Statue of Honus Wagner outside
the main park entrance.
The Honus Wagner monument stands at the main entrance to PNC Park.

The addition of PNC Park and Heinz Field, home of the Pittsburgh Steelers, has spurred residential and commercial development along the North Shore. This stunning transformation has redrawn the city landscape.

The Pirate organization and Pittsburgh's Bucco fans hope that the classic look of PNC Park helps spur the team's transition back into a playoff contender. It's time once again to raise the Jolly Roger and bring alive that legendary Bucco magic that electrified the air in the days when Roberto, The Lumber Company, Captain Willie and The Family made Three Rivers Stadium and the city of Pittsburgh synonymous with success.

PNC Park.

Wikipedia: PNC Park.

Pennant from the first series at
PNC Park March 31-April 1, 2001

Concerts, Festivals and Skyblasts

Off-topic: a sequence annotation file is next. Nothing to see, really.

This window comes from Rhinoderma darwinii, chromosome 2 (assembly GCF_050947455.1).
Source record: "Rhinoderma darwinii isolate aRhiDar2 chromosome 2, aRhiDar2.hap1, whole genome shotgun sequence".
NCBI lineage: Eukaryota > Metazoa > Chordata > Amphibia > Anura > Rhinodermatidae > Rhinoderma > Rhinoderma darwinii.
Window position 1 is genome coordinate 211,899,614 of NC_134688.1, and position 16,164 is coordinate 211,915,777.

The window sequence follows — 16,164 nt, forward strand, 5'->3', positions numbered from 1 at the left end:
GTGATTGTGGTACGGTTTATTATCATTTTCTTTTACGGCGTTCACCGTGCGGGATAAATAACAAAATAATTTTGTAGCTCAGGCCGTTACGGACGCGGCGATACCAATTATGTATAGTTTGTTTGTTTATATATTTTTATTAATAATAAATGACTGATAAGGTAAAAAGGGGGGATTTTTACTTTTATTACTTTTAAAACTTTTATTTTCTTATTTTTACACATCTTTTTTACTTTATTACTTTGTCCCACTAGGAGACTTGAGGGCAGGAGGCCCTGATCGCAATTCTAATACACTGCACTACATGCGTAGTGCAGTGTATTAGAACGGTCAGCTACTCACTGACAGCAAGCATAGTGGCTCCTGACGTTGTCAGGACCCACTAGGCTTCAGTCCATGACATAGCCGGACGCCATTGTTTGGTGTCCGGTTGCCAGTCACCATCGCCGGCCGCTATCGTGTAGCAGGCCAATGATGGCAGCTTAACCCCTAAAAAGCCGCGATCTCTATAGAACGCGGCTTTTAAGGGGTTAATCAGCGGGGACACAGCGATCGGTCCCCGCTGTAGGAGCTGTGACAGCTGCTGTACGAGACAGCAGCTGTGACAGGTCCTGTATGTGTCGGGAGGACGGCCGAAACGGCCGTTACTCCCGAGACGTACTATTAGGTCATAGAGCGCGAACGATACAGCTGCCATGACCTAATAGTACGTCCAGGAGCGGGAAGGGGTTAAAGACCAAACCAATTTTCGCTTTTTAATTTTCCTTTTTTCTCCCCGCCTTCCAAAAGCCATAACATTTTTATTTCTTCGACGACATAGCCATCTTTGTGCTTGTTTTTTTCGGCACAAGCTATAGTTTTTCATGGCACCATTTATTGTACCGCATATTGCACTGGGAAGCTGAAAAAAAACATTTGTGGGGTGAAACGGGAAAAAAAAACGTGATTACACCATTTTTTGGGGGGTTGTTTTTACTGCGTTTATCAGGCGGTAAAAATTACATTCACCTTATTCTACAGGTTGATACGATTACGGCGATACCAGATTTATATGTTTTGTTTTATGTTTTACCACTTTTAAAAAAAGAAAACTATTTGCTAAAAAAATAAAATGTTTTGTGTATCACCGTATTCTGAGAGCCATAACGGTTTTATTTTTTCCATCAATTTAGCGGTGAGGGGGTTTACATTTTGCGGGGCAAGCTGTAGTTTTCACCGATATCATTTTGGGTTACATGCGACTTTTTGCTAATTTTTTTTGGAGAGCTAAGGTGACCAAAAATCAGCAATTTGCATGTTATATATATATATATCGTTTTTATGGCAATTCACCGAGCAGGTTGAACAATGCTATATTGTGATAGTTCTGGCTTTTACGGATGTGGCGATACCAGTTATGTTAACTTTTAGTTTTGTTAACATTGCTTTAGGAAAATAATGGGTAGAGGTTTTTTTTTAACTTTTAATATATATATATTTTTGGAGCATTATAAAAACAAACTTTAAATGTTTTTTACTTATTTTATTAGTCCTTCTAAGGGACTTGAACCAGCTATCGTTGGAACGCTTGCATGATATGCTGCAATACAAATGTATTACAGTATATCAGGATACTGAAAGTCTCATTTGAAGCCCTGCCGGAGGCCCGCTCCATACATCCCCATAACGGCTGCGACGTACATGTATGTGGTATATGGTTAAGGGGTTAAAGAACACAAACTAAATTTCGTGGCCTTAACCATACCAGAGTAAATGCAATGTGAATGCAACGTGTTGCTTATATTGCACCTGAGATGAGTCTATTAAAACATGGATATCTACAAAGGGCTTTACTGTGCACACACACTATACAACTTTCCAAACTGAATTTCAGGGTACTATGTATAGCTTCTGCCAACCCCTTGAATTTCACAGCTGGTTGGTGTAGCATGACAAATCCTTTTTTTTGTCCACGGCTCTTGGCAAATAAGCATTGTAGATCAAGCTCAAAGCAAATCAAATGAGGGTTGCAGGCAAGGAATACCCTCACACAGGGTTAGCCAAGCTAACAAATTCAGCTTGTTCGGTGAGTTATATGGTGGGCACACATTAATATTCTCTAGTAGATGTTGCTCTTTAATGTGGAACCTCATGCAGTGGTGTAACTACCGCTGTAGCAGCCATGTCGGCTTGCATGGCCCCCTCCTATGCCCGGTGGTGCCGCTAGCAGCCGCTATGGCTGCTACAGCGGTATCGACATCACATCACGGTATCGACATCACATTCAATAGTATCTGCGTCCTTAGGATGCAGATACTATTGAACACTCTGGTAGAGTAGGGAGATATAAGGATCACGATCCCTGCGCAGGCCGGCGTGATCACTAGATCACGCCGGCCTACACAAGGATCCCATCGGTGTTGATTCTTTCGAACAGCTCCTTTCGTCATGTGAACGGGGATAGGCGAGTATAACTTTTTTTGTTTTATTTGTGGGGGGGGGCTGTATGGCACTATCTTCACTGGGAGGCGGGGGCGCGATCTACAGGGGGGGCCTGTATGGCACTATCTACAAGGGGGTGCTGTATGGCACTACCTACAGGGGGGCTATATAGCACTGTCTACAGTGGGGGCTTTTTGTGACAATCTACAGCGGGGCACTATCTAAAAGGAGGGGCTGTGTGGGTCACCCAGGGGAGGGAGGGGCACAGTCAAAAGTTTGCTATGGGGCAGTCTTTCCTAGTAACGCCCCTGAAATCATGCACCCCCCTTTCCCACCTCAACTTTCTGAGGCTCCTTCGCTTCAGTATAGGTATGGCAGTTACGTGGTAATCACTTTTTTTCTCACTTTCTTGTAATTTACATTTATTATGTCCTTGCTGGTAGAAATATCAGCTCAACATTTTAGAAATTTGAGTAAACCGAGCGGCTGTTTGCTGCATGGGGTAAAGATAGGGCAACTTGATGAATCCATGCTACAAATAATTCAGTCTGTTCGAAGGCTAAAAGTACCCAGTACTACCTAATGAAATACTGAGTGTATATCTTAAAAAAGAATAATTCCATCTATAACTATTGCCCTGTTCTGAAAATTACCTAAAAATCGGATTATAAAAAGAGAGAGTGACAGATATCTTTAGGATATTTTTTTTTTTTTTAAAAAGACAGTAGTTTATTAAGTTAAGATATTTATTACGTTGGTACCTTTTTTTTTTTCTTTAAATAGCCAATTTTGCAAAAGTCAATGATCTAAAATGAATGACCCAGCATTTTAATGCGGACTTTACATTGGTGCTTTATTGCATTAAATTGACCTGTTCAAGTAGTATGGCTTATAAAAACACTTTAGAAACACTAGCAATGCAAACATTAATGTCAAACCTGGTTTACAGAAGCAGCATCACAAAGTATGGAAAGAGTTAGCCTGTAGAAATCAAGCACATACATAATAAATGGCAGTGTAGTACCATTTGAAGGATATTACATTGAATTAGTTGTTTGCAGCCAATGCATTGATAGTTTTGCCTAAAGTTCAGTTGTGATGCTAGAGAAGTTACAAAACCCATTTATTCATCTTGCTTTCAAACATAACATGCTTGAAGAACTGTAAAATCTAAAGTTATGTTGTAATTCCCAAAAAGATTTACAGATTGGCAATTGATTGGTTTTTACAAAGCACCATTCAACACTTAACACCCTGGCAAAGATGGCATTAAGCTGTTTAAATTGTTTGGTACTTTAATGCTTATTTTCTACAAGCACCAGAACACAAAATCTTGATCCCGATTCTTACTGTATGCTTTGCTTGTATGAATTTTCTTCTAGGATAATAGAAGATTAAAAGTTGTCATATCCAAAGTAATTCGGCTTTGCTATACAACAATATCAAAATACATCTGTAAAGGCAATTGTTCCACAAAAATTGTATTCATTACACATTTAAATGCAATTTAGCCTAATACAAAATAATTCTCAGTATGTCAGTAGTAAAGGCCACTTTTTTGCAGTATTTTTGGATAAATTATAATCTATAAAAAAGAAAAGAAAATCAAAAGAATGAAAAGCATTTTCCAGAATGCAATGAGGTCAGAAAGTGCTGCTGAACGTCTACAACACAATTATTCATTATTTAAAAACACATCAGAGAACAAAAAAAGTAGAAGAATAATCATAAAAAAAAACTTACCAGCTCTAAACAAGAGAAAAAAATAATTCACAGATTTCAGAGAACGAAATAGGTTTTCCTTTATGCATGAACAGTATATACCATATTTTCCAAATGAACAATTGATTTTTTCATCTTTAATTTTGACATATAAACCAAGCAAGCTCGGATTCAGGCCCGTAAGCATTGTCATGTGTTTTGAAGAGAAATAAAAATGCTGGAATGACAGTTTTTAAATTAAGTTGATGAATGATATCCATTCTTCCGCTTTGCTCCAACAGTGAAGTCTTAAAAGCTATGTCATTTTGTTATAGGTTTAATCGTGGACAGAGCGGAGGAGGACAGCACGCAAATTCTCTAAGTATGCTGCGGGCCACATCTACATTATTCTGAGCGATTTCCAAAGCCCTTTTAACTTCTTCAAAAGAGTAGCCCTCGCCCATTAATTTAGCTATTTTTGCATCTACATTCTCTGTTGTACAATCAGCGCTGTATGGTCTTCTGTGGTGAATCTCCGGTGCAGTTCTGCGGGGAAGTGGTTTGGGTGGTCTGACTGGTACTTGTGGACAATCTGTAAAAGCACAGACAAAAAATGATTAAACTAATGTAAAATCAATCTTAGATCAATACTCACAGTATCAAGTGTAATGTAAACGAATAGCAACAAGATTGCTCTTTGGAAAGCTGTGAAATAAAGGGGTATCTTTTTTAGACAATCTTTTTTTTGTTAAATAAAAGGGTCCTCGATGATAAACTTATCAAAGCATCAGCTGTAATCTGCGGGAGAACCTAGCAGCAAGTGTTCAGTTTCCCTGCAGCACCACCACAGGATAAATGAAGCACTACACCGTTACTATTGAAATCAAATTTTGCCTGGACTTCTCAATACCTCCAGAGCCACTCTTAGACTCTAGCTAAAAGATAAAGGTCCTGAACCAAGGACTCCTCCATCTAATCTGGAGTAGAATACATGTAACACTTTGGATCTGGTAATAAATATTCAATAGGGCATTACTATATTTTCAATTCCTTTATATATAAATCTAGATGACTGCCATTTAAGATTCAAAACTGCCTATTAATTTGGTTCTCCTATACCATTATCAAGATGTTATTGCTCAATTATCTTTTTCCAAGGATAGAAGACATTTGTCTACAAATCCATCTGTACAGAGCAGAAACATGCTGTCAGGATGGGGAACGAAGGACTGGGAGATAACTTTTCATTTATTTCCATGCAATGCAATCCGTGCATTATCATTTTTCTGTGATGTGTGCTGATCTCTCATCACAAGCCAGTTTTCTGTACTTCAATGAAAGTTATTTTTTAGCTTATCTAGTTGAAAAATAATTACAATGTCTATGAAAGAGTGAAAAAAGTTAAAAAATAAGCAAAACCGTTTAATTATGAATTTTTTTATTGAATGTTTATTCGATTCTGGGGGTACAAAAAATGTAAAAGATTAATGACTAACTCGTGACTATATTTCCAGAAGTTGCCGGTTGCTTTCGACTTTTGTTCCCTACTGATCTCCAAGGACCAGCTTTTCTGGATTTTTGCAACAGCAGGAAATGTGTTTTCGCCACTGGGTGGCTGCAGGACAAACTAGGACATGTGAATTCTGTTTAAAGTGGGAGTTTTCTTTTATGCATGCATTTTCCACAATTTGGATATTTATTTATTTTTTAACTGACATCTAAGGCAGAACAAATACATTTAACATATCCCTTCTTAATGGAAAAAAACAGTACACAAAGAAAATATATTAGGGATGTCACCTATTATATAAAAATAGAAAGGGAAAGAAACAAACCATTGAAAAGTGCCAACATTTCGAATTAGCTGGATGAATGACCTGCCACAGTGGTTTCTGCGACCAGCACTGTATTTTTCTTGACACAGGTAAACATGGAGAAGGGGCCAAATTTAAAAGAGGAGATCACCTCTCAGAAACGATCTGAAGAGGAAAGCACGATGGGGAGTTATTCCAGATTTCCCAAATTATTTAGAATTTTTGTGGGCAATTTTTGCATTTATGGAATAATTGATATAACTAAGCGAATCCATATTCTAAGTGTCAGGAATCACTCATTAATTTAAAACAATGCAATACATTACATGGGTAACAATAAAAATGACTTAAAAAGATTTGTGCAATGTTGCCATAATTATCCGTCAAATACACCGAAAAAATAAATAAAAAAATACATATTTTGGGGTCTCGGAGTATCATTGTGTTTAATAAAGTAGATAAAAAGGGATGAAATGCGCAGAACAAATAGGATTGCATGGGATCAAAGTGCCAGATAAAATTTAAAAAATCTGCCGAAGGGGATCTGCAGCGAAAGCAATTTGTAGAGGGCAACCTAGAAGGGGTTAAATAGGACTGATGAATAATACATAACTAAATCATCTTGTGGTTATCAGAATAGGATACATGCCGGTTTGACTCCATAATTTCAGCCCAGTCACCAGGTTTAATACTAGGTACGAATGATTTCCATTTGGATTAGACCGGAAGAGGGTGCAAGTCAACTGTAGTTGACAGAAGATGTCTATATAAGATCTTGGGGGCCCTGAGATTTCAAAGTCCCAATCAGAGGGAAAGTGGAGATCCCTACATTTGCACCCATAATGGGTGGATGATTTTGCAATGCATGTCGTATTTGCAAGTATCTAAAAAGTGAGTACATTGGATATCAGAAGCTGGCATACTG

The Rolling Stones stage setup in PNC Park - September 2005

PNC Park is also home to several other events, like concerts and festivals. In September, 2005, the Rolling Stones brought their massive stage and rocked the 'Burgh with their time honored classics.

That show was a sellout, and thousands of additional fans lining the North Shore to hear rock 'n roll history and just revel in the moment.

Several times during the season, the Pirates will put on a show called SkyBlast. A concert is held after the game, followed by a stunning fireworks display.

SkyBlast at PNC Park.
Post-Gazette Photo - 2005
Fireworks light up the sky during SkyBlast at PNC Park - May 2005.

Four Ballparks on the North Shore

Exposition Park
The four stadiums that have occupied the north shore since 1890. Exposition Park stood until 1915.
Three Rivers was there from 1968 to 2001. The current stadiums, PNC Park and Heinz Field,